Athletic Shoe Makers Tie Into Marathon

BOSTON Nike and Reebok are presenting new advertising related to the 107th annual Boston Marathon on Monday.

Canton, Mass.-based Reebok will unveil a new campaign that will include a “building light-up” advertisement on Boston’s Prudential Center tower beginning Friday evening. The ad will feature four distinct branding messages, one for each night through Monday, written for the runners, along with the company’s logo. The first message will read, simply, “Welcome runners.”

Saturday’s message will read, “Anyone can run a mile … It’s the last 25.2 that matter,” while on Sunday the building will say, “Bib? Carbs? Rest? Reebok? Good luck runners.” On Monday, during the race, the building display will read, “Congratulations runners.”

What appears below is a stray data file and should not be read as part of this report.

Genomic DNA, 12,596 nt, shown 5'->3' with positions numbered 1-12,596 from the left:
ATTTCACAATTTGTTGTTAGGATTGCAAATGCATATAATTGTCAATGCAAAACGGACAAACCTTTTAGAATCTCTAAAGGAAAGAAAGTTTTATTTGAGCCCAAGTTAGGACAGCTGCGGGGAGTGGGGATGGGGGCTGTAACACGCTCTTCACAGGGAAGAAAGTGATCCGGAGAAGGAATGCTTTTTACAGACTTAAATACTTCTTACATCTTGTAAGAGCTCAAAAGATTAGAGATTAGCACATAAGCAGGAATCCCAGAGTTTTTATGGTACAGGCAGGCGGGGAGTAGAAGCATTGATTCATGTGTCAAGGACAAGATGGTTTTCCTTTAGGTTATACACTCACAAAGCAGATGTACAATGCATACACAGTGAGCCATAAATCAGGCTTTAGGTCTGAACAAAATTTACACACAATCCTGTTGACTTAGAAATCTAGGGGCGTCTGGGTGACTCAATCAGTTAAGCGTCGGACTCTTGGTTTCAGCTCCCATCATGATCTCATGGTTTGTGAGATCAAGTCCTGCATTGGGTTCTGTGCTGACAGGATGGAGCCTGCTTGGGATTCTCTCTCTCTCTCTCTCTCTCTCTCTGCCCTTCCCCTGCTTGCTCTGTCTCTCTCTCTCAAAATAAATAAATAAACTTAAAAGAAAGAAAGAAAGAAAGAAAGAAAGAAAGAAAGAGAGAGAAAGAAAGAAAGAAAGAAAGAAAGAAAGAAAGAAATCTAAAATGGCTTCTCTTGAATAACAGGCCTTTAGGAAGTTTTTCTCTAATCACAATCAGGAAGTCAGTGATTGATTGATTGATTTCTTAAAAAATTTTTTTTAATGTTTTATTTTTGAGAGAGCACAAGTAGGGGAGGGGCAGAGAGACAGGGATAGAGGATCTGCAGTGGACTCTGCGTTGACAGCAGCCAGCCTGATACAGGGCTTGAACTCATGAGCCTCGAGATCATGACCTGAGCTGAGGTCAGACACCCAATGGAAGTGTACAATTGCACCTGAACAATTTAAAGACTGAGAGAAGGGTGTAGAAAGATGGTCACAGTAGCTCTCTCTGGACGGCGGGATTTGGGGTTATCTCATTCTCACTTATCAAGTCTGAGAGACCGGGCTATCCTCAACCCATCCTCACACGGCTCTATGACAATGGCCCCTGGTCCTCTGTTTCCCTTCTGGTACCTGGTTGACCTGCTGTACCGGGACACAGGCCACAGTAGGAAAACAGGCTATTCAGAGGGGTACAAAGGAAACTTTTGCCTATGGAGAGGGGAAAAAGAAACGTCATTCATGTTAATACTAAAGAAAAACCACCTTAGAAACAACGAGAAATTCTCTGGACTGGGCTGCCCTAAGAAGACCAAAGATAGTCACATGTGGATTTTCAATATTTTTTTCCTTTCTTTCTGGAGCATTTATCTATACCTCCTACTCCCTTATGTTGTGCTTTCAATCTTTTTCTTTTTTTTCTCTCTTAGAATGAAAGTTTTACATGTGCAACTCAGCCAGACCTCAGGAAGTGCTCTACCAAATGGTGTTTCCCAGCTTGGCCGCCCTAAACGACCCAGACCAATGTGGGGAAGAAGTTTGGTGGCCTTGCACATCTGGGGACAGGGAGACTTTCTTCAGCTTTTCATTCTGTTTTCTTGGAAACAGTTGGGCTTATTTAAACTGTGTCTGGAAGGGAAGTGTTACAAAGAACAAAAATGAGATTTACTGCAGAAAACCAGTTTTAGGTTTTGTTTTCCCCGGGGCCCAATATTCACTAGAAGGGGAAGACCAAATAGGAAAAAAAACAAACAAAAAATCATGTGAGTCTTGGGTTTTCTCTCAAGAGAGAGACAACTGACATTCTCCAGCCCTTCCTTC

The outdoor ads are supplemented by a poster displayed inside the Prudential Center that shows a woman stretching in a pair of the running shoes.

This weekend Reebok will also debut two new running shoe models in its Premier Running Collection at the John Hancock Health and Fitness Expo at the Hynes Convention Center in Boston.

During the marathon itself, a Reebok-sponsored street team will hand out “forehead tattoos” reading, “Reebok … The Pain Train Is Coming” in reference to the company’s fictitious “Terry Tate,” also known as the “Pain Train.” That character, an overzealous office manager who “punishes” poorly performing co-workers, appeared in recent TV spots created by the Arnell Group in New York.

Separately, Beaverton, Ore.-based Nike is running outdoor ads supporting the marathon and featuring both well-known runners and ordinary citizens running the race. Longtime agency Weiden + Kennedy, Portland, Ore., handles.

One ad, featuring marathoner (and University of Massachusetts professor) Connie Chan, shows her 3:20:33 time in large print above her portrait. A Nike running shoe appears underneath, along with a link to nikerunning.com, where visitors can create, star in and e-mail their own Nike ads.

Those ads are appearing in Boston’s subway stations, shopping centers and other establishments.